"What strange illusion it is to suppose that beauty is good." ~Leo Tolstoy.
"A strange kind of beautiful", mixed media in Strathmore Toned Tan sketchbook.
Titles might sometimes express the idea of the portrait. But suitable titles are not easy to find, especially when there is no background as in many of my portraits, and the story behind the painting is only in my head.
Each painting is a different experience.
I like to see the painting evolve especially when it is in its ugly stage as the previous post shows. Really, a painting is just so many layers of change while I get to know the person emerging on paper or on canvas. Each painting is a discovery of some kind.
Often, I try to imagine the subject’s thoughts as the portrait develops.
Could it be she is going to post a selfie? Does she need to pose in a special way to get positive feedback? Is she about to do something her parents would disapprove of? She looks innocent enough…but maybe that is the whole point?
How can I relate all that in a few words?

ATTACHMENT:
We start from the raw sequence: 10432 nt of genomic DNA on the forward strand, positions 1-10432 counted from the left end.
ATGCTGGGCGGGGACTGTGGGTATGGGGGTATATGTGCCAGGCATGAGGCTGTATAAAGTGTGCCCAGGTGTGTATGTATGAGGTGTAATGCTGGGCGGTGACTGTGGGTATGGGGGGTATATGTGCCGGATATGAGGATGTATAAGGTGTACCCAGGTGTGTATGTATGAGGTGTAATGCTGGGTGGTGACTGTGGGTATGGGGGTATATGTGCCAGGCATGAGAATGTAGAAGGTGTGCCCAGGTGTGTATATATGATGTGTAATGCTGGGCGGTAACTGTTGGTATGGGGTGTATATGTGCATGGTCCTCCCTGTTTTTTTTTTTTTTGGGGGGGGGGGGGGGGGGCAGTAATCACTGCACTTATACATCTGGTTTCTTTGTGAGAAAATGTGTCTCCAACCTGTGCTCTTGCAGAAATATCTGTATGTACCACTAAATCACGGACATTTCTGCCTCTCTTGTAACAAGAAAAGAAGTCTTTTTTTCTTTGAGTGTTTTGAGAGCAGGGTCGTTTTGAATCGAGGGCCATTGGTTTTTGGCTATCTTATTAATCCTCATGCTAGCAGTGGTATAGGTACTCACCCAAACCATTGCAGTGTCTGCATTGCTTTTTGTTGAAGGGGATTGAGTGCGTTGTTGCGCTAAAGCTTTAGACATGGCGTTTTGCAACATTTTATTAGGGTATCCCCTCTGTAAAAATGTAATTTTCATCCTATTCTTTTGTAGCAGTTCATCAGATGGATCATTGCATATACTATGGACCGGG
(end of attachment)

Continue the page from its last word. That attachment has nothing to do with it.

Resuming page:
I think she might be a good girl, or maybe not. She may just be deceiving me with her lovely eyes. Behind the loveliness are strange, perhaps evil thoughts. Maybe she he is not at all what she appears to be.
Tolstoy is not alone in thinking that we deceive ourselves in assuming that what is beautiful is necessarily good. Many other writers have expressed similar feelings.
“You are terrifying and strange and beautiful, something not everyone knows how to love.” – Warsan Shire.
“Strangeness is a necessary ingredient in beauty.” – Charles Beaudelaire.
“It is the addition of strangeness to beauty that constitutes the romantic character in art.” – Walter Hagen.
I leave the final word to Virginia Woolf.
“For the eye has this strange property: it rests only on beauty. “